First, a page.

On June 18, 2009, the U.S. Supreme Court issued a decision in Gross v. FBL Financial Services, Inc., a case brought under the Age Discrimination in Employment Act (ADEA).
In a 5 - 4 decision, the Court held that when an employee has produced evidence that age was one of several motivating factors in an adverse employment decision, the burden of persuasion does not shift to the employer to show that it would have taken the action without regard for age.
Under this ruling, ADEA cases would be handled differently than Title VII discrimination cases in which the burden does shift to the employer upon a showing that the protected characteristic played a role in the decision.
In the Gross ruling, the Court revisited the burden-shifting framework and concluded that Congress did not intend for the framework used in cases brought under Title VII to be applied to mixed motive ADEA cases.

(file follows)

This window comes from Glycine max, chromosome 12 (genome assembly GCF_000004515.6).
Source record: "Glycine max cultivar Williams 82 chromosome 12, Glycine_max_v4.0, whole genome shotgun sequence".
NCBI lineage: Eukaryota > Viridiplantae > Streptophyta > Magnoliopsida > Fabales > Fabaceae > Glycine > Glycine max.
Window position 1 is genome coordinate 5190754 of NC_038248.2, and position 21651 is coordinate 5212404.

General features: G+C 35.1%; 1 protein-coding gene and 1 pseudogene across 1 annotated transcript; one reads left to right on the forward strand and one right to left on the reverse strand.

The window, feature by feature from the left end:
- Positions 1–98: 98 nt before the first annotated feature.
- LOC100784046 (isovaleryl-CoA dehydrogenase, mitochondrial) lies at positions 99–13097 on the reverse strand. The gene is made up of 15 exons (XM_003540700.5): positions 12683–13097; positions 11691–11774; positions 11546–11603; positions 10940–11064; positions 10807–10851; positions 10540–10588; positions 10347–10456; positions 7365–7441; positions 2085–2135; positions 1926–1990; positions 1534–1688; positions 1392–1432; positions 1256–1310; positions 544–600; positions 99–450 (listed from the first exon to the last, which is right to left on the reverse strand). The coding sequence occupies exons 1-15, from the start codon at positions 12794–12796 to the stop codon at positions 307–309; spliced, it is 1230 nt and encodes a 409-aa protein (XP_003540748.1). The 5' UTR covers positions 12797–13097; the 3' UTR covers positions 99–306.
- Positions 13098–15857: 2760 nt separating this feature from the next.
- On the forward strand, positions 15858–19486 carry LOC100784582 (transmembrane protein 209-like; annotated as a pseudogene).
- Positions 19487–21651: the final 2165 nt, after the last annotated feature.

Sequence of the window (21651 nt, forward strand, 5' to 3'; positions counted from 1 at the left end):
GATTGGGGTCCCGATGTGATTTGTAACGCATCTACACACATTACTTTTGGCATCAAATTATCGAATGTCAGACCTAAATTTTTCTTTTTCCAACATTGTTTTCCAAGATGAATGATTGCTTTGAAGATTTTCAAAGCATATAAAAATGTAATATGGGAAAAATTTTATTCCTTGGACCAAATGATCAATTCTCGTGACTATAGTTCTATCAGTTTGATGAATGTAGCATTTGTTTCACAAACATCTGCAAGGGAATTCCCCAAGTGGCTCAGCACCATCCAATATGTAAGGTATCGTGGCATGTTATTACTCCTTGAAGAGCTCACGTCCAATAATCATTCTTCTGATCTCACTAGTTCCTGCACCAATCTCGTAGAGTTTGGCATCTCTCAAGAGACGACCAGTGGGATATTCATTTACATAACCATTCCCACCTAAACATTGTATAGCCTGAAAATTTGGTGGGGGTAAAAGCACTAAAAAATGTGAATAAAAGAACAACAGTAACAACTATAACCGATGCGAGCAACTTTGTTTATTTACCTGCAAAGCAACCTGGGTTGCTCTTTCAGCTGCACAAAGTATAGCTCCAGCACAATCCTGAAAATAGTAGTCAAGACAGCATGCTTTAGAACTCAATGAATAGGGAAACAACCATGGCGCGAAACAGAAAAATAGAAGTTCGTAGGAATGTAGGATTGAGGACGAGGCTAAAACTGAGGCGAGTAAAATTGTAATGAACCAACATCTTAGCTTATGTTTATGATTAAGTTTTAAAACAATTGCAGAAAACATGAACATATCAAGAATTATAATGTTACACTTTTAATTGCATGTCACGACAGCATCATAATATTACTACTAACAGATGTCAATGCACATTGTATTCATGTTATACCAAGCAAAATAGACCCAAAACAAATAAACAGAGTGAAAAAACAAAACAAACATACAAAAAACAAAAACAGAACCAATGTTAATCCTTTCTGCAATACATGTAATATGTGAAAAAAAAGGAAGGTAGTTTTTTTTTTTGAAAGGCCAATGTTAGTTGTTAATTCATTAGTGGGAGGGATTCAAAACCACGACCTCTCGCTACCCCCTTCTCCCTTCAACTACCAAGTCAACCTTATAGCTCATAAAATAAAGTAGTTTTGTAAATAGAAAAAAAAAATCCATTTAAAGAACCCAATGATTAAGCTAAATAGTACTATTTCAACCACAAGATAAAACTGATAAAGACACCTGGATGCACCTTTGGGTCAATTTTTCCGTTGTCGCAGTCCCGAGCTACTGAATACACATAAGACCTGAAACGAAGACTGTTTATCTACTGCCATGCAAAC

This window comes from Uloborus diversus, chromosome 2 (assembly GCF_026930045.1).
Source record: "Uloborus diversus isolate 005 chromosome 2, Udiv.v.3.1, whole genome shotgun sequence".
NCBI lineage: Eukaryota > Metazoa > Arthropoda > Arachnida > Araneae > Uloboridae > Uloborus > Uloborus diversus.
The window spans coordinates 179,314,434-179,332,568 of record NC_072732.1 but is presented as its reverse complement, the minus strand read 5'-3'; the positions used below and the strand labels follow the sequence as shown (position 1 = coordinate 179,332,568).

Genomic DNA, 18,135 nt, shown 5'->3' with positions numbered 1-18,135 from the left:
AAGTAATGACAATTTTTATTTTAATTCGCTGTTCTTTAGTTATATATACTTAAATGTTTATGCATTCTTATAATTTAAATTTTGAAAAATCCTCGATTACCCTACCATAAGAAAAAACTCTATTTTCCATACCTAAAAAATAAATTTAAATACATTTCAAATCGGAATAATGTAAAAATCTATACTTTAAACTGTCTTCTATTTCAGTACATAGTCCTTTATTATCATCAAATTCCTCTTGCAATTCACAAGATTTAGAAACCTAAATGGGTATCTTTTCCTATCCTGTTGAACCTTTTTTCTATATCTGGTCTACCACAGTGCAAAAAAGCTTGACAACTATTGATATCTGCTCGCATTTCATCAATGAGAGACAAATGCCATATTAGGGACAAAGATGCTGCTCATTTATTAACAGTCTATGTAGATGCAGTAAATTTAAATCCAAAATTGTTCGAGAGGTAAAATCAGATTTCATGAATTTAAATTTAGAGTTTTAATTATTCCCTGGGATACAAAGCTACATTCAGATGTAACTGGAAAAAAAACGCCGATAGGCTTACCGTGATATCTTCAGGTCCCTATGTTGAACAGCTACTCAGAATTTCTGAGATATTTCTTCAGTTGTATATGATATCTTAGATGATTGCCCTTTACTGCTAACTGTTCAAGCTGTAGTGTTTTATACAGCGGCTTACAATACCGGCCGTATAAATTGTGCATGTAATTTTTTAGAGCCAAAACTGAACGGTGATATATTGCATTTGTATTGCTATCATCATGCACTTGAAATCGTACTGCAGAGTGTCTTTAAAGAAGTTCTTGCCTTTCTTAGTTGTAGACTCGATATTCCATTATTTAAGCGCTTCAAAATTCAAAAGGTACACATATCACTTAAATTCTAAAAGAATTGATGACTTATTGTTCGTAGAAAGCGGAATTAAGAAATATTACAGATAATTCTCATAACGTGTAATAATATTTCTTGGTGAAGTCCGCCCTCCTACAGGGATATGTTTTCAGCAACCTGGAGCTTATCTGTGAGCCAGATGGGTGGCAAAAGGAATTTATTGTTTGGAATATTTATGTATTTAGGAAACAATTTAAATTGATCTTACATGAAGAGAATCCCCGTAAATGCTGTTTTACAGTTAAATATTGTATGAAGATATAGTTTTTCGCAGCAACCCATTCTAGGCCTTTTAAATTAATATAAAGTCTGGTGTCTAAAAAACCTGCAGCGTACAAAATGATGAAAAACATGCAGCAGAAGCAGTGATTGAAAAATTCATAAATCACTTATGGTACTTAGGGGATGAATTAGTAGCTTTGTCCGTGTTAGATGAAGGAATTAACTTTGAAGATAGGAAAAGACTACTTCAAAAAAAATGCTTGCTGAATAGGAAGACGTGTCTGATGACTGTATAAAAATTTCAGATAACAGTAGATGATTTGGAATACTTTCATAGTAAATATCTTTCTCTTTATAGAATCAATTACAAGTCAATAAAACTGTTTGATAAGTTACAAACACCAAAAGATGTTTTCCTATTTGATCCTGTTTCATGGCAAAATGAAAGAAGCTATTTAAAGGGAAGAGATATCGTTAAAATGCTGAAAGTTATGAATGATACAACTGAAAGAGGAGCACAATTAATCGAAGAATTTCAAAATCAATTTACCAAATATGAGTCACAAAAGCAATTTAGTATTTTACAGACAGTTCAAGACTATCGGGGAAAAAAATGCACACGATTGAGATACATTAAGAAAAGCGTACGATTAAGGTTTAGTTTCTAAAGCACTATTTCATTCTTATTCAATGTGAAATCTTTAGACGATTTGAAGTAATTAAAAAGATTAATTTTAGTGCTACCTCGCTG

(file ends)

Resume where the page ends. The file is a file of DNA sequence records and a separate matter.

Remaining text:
Lawsuits alleging age discrimination have been steadily increasing in recent years, as the proportion of older workers in the workforce has grown.
SHRM, along with the National Federation of Independent Business’s Small Business Legal Center, filed an amicus brief in support of the employer in the Gross case. SHRM did not take a position on whether the employee in this particular case suffered from age discrimination, but we felt it was important to clarify what standard of proof will be applied to ADEA cases in the various circuits. Through its decision in Gross, the U.S. Supreme Court has provided that clarification.
To read SHRM’s amicus brief, please click HERE. To read the U.S. Supreme Court’s decision, please click HERE.